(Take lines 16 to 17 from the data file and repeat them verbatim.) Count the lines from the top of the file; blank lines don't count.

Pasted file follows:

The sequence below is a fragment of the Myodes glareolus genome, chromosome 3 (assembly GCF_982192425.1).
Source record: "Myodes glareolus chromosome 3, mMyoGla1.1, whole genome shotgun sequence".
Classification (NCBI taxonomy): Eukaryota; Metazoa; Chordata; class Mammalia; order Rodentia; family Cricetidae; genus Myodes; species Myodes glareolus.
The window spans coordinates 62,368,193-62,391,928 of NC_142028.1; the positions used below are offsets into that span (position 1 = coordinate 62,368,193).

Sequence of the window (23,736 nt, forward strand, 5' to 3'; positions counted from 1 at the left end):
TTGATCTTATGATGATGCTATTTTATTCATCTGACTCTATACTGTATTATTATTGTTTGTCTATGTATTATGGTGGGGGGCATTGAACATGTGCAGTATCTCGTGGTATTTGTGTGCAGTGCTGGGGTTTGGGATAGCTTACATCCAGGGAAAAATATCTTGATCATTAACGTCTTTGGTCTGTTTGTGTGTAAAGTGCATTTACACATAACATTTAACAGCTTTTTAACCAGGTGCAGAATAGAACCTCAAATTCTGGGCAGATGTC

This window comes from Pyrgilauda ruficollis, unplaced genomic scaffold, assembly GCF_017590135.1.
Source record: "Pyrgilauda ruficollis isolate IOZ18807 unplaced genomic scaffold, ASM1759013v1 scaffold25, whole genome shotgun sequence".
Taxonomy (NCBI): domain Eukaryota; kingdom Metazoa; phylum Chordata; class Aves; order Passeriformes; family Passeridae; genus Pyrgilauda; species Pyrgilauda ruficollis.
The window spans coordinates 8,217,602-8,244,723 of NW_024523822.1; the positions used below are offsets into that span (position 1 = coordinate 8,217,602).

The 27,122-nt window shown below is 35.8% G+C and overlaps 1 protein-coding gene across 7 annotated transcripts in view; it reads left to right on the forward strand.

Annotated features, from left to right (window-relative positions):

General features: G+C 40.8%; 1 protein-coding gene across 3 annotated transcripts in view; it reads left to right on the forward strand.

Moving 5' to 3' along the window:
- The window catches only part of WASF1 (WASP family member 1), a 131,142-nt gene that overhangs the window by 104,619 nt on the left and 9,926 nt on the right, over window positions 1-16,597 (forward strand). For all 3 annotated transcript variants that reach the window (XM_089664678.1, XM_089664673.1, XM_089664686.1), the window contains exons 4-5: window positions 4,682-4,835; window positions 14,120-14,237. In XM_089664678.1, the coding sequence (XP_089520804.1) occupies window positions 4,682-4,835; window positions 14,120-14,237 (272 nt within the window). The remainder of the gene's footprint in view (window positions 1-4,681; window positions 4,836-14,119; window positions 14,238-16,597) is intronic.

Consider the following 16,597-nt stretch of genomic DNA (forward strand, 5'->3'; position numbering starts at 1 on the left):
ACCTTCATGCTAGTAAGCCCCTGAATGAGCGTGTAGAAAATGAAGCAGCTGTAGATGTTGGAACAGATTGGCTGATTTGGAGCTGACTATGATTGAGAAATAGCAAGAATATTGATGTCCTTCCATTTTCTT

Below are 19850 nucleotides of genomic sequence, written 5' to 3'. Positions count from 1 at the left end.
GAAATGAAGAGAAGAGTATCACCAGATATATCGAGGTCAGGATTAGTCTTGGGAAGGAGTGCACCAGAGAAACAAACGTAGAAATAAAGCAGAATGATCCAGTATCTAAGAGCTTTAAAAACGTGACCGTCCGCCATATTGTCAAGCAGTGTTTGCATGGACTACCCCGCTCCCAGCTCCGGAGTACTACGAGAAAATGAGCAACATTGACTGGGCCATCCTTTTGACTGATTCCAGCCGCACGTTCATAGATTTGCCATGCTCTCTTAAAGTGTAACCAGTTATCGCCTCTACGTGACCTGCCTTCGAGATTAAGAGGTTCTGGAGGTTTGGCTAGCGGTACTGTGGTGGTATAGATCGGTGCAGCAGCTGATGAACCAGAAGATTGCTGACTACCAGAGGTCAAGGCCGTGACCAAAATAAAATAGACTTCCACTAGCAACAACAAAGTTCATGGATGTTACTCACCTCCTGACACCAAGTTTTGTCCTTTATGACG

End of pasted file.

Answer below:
Consider the following 16,597-nt stretch of genomic DNA (forward strand, 5'->3'; position numbering starts at 1 on the left):
ACCTTCATGCTAGTAAGCCCCTGAATGAGCGTGTAGAAAATGAAGCAGCTGTAGATGTTGGAACAGATTGGCTGATTTGGAGCTGACTATGATTGAGAAATAGCAAGAATATTGATGTCCTTCCATTTTCTT